Serviceberry tree planting near septic


How far away (how close) can I plant a serviceberry tree in proximity to a septic tank and field?

(Photo: rake for perspective, jug where I’d like to plant the tree)


Here is an in-depth answer to a question similar to yours on our website. We have loads more information at… . Generally speaking your septic system is a mini-wastewater treatment facility. It consists of the pipes that drain wastewater out of your home into an underground septic tank, which accumulates solid waste as it permits liquids to exit into the septic field. From the tank, a series of perforated distribution pipes set (usually) in gravel trenches slowly drain and evaporate the wastewater (this is the septic field or leaching bed). As the fluid effluent seeps into the ground, it is cleaned by the soil. These pipes need to be a certain depth below the surface in order to function properly, so it is important not to add much soil to the top of the drainage field. It is also critical to ensure that no plant roots damage the leaching bed. If you have swampy areas near the pipes, you may want to check with an expert to make sure the septic system is working properly. And if you have not done so already, I suggest that you get a copy of the plan that sets out the precise location/size of your septic system. You may have to ask your municipality or regional district for it. Mark out the area of your septic system so that you know its perimeter.

The best plants to grow have shallow roots – e.g., grasses and flowers. Do not rototill the top of the septic field when planting, do not dig deeply into the soil and avoid heavy mulching and watering the plants more than absolutely necessary – all of which could could interfere with the function of the field. Perennial flowers or ground covers and grasses are the best plants to select, as the less the septic field is disrupted by gardening the better. Lawn mixes can vary in what exactly is in them. You could begin to overseed with a mix that includes hard fescue, perennial ryegrass, clover, yarrow, violets. It makes a great alternative to standard lawn. This can be left to go ‘wild’ and it will feed pollinating insects. These mixes are some times referred to as ‘Envirolawns’.

Fruits and vegetables should be planted no closer than 3 metres (10 feet) from a septic system.

Many trees have woody roots that are more likely to block and harm the pipes, within a few years. Willow and poplar trees and other trees with aggressive water-seeking roots should be planted at least 15 metres (50 feet) away from the leach field. Cedars also are not recommended. As well, avoid the following trees and shrubs in the septic area: Aspen, Lombardy poplar, weeping willow, birch, beech, elm, most maple trees, American sweetgum, ash, tulip tree, Pussywillow, Japanese willow.
According to experts, it is not safe to plant any tree too close to a septic system. If you want to plant trees close to the septic area, do so as far as possible from the outside perimeter of the leaching bed. One rule of thumb for planting distance is to consider the height of the mature tree – for example, a tree that grows 25 feet (8 metres) tall at maturity should be planted at least 25′ from the edge of the bed. Your serviceberry grows to a hight of 25 feet. If you really want to plant trees or shrubs, make sure they are shallow-rooted. Some examples are:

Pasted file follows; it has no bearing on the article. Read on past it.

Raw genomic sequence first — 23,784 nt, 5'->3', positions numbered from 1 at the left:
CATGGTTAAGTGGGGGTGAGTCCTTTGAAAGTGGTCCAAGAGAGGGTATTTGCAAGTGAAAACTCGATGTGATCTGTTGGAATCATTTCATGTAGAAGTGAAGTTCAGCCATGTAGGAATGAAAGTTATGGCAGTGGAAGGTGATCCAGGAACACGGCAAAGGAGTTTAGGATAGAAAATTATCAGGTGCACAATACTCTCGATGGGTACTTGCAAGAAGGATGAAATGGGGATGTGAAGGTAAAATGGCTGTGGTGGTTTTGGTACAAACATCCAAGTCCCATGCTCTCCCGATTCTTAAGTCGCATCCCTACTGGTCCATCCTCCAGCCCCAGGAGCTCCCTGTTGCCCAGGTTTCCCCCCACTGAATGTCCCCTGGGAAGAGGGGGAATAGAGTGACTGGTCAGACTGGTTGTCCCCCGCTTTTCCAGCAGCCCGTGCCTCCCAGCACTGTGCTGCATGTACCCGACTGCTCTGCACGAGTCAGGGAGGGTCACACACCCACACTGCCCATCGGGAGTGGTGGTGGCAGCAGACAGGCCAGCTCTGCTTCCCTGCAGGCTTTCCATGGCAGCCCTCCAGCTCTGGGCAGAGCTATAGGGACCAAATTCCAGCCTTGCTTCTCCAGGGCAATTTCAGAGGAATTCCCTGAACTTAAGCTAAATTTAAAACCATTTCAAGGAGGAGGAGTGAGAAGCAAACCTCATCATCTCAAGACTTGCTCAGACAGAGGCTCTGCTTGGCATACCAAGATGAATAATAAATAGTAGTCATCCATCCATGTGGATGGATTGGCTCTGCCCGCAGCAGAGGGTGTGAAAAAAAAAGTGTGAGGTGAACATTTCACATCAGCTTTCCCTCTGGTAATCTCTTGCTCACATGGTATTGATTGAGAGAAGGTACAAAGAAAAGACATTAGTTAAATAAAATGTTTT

Trees – Dogwood, Japanese maple, Eastern redbud, cherry trees (not the edible ones!)
Shrubs – Azalea, boxwood, holly

Caution :planting in the swampy area you mention, as trees/shrubs and other plants might experience root rot in areas where drainage is slow or the area remains wet.

Please see these sites for more information/reading:

SF Gate’s How to Plant a Garden in Relation to a Septic System Drain Field
The Spruce. Safe Plants to Grow Over Septic Tanks and Drain Fields
Township of Huron-Kinloss. Landscaping and your drainage field. This municipality provides suggested grasses and wildflowers that do well when planted over septic systems.
A number of governments and municipalities have terrific information on-line about septic systems. For example, see Nottawasaga Valley’s Septic smart – understanding your home’s septic system. This document includes suggested separation distances between leaching beds and gardens, trees, pools, etc.
Consider speaking with some of your neighbours, who likely had the same questions as you have when they moved in and may have figured out some plants that work well in the septic area. Your municipality may also have helpful resources and experts you can consult. Also, speak with someone at your local nursery about best plants for on/around septic systems – you won’t be the first to ask!

You are starting out wisely – by investigating what can/cannot be planted in and around the septic bed. For most other gardening, be happy that you have a huge area [outside the septic bed] in which you can plant vegetables, herbs, annuals, perennials and all the shrubs and trees you’d like! With any plants you are considering, remember to check soil, water and sunlight requirements. You may want to work with a contractor or designer to determine best options for your plot of land. Landscape Ontario has a great website that can help you locate experts in your area.

May you enjoy every aspect of gardening. All the best!